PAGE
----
Iconic PNW ‘trees of life’ are dying. Scientists now know why

Nathan Gilles, Columbia Insight Eugene Register Guard, August 31 2022

heir branches drop gracefully, then curve upward to their tips.

They’re conifers, yet they don’t have coarse, rough needles.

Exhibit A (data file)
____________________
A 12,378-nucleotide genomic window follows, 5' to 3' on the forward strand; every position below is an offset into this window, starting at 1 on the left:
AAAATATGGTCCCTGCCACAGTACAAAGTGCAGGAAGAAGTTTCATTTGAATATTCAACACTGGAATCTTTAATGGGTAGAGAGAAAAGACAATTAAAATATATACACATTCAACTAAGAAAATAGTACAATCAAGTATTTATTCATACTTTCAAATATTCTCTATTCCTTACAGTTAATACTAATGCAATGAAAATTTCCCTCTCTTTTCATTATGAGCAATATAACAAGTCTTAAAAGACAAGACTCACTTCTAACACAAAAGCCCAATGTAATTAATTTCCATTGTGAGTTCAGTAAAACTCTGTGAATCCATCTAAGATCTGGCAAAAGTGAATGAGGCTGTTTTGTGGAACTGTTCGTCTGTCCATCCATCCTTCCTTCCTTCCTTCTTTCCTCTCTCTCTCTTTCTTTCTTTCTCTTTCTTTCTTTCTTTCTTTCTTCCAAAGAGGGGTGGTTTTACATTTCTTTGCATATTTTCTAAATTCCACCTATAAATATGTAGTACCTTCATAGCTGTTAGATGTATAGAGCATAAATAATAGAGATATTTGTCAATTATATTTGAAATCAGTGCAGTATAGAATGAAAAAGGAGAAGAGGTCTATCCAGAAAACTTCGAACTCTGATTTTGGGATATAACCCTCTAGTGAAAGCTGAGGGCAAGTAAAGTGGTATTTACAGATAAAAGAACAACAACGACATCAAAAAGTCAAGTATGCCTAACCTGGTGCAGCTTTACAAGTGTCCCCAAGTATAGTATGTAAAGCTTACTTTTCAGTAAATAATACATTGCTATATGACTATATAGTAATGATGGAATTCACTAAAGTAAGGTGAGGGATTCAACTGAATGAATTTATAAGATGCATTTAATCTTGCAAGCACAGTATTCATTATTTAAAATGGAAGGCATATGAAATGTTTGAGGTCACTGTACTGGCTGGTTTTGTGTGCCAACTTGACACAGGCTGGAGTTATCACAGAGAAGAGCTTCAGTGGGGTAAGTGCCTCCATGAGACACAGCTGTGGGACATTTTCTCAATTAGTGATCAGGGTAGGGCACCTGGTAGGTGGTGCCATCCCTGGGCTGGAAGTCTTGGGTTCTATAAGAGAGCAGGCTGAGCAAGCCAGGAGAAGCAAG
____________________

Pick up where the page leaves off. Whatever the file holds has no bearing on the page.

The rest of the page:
Instead, they have soft, folded, scale-like “leaves,” bright green when new, darker when old. Their trunks — covered in thin reddish-brown bark — can grow to nearly 20 feet in diameter, though they aren’t ramrod straight like a Douglas fir, but noticeably wider at their bottoms, where flowing buttress-like structures form.


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